The authorities repressed the rights to freedom of expression, assembly and association. Journalists, media workers and lawyers were harassed. The police used intimidation to enforce COVID-19 movement restrictions. Children were denied their right to information about reproductive and sexual health and rights.
The national debt reached over ZMK228 billion (US$11 billion) and was expected to increase as a result of the COVID-19 pandemic. Zambia defaulted on its debt after failing to pay a US$42.5 million coupon on one of its Eurobonds in November.
In August, the Health Minister was acquitted of corruption charges in relation to the misuse of public funds which had been allocated to COVID-19 health care.
Tensions between the ruling Patriotic Front (PF) party and the opposition United Party for National Development (UPND) were heightened in advance of the 2021 general elections.
The authorities took steps to amend the 2016 Constitution with the introduction of Amendment Bill 10, which failed to pass with the required two-thirds threshold of 111 votes. Both civil society organizations and individual citizens had challenged the amendments on grounds that they would undermine the democratic process.
Freedom of expression
Police continued to use the Public Order Act, and other provisions, as well as threats and intimidation to clamp down on freedom of expression.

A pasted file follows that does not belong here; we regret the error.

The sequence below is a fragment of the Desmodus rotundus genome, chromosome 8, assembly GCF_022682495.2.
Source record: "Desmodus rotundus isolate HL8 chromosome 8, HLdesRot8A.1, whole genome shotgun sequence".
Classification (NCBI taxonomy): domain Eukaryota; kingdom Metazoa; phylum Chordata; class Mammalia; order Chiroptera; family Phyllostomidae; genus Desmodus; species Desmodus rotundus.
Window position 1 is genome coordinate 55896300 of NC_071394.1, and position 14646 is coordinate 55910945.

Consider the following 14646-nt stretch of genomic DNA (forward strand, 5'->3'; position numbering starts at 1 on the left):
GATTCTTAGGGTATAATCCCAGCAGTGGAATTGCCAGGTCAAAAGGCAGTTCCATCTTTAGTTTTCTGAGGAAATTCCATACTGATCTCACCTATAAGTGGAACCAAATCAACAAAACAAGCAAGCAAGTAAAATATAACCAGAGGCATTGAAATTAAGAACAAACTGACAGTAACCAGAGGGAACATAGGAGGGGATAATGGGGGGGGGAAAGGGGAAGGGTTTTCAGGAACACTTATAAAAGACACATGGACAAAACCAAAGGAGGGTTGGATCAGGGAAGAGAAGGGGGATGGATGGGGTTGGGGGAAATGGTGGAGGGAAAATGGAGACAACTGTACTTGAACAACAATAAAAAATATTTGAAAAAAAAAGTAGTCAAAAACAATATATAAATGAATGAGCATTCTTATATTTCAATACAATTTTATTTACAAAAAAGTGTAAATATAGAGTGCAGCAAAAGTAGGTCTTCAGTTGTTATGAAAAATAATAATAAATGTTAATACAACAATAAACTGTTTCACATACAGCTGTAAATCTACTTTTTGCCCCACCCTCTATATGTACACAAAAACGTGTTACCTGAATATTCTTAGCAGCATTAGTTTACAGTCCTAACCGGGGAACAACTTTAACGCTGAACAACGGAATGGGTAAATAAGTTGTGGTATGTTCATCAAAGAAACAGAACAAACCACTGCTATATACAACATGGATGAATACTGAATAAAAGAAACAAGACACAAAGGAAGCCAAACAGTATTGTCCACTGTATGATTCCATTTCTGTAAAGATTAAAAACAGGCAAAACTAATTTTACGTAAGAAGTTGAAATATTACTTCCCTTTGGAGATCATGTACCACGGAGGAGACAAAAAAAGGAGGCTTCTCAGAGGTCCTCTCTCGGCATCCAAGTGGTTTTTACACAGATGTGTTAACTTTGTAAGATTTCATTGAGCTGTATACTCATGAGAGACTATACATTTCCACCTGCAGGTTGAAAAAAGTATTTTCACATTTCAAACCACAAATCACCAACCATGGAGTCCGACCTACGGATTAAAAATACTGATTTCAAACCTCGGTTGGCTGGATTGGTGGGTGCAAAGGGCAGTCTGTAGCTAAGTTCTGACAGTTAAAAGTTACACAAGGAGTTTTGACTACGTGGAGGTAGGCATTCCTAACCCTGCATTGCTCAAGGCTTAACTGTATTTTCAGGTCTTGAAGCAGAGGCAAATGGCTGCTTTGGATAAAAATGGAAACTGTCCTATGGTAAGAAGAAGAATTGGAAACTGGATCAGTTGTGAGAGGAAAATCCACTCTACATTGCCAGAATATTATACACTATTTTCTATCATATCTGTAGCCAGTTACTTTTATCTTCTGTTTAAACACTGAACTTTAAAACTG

In March, police officers in the Central Province arrested and charged a 15-year-old boy with defaming the President under Penal Code provisions after he allegedly mocked him on social media.
Chella Tukuta, a photographer, was arrested by police in June after he spoke publicly about official corruption. He was charged with criminal libel for allegedly making derogatory remarks about the Minister of Information and other government officials, and detained in various police stations in Lusaka, the capital, and Ndola over a 10-day period.
Human rights defenders
Fumba Chama, Laura Miti and Bornwell Mwewa were acquitted in a trial before the Livingstone Magistrates Court in September on charges under the Public Order Act. Fumba Chama was charged with unlawful assembly after he hosted a youth forum on good governance. Laura Miti and Bornwell Mwewa were charged, in connection with the same event, with disorderly conduct and assaulting a police officer. The three had been arrested in December 2019 and held at Livingstone Central Police Station before being released on bail.
Authorities continued to hinder journalists in their work and to clamp down on the independent media.
Jubilee Malambo, a journalist for Prime Television, was prevented from doing his job on 21 March in Samfya when PF cadres threatened to break his camera if he took photographs of people whose homes had been destroyed in heavy rainfall.